The new IRS 'digital first' tax collection initiative could be trouble if you're behind on your taxes

Photo (c) Michail Petrov - Getty Images

Contacting the IRS and working out things could be the best first step

Welcome to May – Cinco de Mayo, Mother’s Day, Memorial Day… and now (albeit unofficially) Back Taxes Month. The Internal Revenue Service (IRS) is flexing its muscles for the first time in trying to become a more cost-effective, more efficient agency by becoming a “digital first” tax collector. 

One of the key elements of that plan is to snare elusive tax evaders who owe more than $7 trillion in unpaid taxes – a plan that may be good for the IRS, but one that can strike fear in the hearts of delinquent taxpayers. 

Separating the good from the questionable

There are plenty of companies that offer tax relief. Amy Hebert, a consumer education specialist with the Federal Trade Commission (FTC) says some pitches promise that they’ll apply for IRS hardship programs on your behalf — if you pay them first. Hebert says a huge upfront fee is a red flag.

“Don't do business with anyone that tells you to pay their whole fee upfront. If they say that, walk away,” Hebert said, emphasizing that one simple request should be a hard “no” for any consumer.

“The truth is that most taxpayers are unlikely to qualify for the programs these scammers advertise. In many cases, these companies don't settle your tax debt. Some don't even send your paperwork to the IRS to apply for programs to help you,” Hebert said. 

Another warning signal is if a company charges pricey monthly “maintenance fees.” Maintenance fees by themselves aren’t necessarily a problem, but if a company says that they’ll resolve the matter quickly and that the customer will only pay the fee for just a few months, the customer needs to ask what those fees will total and get it writing because those fees can add up quickly.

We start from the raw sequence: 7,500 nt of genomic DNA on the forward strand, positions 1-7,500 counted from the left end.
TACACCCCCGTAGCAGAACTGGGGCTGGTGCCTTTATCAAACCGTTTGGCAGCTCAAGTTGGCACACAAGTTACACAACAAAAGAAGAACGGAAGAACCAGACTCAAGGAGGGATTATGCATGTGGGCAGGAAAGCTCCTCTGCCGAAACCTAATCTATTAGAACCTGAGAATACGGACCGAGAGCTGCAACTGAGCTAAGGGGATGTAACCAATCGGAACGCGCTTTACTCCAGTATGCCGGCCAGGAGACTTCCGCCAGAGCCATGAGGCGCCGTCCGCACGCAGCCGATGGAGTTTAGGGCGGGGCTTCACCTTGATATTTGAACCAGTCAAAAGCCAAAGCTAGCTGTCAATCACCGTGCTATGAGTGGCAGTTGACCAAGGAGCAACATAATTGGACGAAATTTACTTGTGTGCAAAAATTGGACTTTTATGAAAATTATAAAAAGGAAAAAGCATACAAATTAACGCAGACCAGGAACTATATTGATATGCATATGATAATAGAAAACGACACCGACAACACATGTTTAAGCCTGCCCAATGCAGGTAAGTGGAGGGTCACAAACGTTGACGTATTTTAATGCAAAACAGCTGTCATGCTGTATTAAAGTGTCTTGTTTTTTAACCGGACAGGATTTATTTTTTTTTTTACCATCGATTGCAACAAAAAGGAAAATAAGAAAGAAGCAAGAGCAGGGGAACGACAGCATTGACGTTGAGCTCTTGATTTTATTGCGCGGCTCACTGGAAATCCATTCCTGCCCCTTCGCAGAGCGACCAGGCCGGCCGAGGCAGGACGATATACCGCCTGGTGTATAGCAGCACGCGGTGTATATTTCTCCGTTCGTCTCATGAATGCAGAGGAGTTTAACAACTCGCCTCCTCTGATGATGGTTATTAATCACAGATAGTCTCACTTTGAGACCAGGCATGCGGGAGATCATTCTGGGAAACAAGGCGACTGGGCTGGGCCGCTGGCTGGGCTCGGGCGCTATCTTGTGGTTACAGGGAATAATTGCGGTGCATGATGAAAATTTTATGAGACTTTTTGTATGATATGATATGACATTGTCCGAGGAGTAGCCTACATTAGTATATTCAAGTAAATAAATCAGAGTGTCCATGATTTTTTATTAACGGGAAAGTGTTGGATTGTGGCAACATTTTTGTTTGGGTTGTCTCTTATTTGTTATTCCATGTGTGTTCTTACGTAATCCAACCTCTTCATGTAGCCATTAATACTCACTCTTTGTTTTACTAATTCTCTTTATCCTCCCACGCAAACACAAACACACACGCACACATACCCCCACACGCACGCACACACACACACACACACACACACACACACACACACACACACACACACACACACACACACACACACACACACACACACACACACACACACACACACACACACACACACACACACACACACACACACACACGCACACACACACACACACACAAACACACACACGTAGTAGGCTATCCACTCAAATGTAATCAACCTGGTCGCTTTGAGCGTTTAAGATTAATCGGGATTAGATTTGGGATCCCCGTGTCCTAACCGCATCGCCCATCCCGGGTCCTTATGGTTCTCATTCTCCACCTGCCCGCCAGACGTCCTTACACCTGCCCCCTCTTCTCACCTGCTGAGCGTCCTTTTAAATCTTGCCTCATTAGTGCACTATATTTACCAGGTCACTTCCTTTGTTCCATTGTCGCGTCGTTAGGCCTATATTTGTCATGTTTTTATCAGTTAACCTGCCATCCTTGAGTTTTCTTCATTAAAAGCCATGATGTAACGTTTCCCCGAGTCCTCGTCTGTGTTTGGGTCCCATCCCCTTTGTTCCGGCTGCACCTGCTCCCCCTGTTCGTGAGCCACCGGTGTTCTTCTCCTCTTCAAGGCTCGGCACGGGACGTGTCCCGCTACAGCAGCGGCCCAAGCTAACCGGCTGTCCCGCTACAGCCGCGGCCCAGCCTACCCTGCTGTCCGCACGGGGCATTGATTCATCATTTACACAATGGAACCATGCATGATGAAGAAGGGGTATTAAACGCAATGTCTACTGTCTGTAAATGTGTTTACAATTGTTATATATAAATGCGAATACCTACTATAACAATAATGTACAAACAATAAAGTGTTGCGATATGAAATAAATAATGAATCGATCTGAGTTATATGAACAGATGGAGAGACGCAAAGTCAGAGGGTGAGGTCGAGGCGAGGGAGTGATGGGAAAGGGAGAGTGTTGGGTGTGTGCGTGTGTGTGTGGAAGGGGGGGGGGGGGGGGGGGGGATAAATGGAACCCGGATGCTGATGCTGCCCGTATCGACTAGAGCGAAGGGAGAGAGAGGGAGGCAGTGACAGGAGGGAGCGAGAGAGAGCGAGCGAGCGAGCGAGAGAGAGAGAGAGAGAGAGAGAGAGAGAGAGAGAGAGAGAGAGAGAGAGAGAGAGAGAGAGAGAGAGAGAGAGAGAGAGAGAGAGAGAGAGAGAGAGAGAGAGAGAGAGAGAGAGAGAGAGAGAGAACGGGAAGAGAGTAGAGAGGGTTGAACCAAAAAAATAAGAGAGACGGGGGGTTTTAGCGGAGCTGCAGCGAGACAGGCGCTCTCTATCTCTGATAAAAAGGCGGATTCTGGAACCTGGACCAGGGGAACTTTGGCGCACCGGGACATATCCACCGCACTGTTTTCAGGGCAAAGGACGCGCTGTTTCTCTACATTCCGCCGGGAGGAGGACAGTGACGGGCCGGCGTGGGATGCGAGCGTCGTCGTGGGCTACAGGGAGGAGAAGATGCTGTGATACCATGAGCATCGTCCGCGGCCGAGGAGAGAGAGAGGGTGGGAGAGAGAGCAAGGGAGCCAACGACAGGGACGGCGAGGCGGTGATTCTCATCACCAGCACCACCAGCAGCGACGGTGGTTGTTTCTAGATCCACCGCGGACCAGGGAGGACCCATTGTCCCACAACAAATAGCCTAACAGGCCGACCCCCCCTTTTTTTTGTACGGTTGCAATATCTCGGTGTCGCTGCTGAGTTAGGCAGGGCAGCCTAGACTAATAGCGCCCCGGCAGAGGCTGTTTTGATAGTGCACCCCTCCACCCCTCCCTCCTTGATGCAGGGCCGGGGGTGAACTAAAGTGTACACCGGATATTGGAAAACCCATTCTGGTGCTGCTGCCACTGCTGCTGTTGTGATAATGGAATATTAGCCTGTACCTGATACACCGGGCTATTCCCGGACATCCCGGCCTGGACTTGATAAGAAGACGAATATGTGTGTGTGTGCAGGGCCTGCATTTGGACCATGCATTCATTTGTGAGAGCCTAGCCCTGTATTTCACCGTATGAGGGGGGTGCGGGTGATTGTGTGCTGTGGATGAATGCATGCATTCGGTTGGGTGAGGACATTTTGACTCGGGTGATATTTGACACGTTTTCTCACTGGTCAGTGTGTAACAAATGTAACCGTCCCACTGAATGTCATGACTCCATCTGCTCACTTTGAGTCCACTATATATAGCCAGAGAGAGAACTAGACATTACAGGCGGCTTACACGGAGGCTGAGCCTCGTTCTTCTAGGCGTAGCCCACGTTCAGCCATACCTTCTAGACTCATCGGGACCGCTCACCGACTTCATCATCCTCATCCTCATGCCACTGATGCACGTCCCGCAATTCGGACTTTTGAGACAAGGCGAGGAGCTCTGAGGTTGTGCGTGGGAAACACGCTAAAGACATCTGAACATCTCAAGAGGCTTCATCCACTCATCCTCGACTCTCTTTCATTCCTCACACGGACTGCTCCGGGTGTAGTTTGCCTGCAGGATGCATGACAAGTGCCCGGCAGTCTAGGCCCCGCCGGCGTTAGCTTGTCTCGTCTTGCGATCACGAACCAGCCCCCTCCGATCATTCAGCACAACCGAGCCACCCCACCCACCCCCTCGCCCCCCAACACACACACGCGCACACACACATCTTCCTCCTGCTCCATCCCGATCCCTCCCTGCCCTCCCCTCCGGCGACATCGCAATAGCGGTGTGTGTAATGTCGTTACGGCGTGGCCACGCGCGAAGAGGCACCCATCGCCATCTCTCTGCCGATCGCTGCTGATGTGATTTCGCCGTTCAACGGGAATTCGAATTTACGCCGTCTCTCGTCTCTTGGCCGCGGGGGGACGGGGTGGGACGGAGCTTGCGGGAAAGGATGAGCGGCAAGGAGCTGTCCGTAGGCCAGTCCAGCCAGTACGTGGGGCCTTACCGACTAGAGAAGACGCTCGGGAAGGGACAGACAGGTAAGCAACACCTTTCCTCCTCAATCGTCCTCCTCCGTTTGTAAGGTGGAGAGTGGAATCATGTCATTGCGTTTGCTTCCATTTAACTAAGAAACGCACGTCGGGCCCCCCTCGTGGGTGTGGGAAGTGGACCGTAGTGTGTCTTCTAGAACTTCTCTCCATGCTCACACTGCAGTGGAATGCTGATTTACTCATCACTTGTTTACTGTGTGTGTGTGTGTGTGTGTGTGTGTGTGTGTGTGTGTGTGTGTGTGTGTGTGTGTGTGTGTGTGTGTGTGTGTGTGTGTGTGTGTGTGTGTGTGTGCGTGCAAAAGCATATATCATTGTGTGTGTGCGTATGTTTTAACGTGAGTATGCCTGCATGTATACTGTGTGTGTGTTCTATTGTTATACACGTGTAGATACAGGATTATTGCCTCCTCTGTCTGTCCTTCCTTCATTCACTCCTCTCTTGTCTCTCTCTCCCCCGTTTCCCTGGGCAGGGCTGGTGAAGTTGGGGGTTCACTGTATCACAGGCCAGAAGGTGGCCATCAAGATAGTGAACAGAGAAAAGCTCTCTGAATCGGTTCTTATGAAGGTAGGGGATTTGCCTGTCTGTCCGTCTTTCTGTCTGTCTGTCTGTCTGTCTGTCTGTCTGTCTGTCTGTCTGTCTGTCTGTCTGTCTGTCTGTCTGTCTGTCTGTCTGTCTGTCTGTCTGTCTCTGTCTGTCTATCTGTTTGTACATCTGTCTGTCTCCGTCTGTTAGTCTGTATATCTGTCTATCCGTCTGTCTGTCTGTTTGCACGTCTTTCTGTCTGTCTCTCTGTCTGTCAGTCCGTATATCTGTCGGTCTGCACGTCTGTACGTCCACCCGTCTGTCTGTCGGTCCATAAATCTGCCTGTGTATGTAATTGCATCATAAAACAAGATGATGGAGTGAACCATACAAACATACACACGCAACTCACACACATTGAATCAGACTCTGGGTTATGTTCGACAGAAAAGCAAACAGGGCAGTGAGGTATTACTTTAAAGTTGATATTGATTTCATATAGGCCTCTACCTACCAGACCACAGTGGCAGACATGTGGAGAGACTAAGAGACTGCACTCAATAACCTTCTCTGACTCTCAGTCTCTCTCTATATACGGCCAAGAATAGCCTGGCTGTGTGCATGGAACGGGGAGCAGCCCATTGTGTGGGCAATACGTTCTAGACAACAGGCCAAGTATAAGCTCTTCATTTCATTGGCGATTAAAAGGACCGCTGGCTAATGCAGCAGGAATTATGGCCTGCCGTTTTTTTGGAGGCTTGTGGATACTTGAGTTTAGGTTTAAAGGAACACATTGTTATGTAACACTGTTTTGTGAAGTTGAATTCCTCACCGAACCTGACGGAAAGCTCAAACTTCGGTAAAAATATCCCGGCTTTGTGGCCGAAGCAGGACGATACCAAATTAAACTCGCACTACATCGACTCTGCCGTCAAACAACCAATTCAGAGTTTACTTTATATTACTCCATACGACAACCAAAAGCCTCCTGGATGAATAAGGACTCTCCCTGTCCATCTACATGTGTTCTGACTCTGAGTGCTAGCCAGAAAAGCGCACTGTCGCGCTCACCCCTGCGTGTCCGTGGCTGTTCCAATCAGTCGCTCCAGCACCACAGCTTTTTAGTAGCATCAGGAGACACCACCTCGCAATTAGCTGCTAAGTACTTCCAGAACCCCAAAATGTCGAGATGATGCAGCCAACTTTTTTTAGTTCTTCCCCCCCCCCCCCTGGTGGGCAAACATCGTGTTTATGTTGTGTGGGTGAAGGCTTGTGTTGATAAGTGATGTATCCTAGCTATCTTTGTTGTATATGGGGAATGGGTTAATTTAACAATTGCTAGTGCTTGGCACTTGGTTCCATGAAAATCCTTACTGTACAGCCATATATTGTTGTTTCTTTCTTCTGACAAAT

What should delinquent taxpayers do?

If someone owes back taxes, it may be to their advantage to contact the IRS before the IRS contacts them. At a minimum, that shows there’s a genuine interest in resolving the issue. One ConsumerAffairs reviewer found dealing with the IRS far from frightening.

“I spoke with an IRS representative on the phone. They are easy to talk with (and) very polite,  Larry from Crystal Lake, Ill., wrote in a ConsumerAffairs review.

Larry found that the IRS doesn’t negotiate back taxes, but the agency will try to find a win-win of some sort.

“I did get a one-year abatement on penalties from the agent over the phone. Call them first to work out a plan,” he said.

Hebert dittoes the IRS’ willingness to play fair and work out a payment plan directly with the IRS for federal taxes or a person’s state comptroller for state taxes. 

If you would rather not deal directly with the IRS, there are plenty of legitimate companies that can help. ConsumerAffairs recently considered 21 tax relief companies before selecting seven as “authorized partners.” Interested consumers can read more about the process as well as verified reviews of those companies here.

Take a Financial Relief Quiz. Get matched with an Authorized Partner.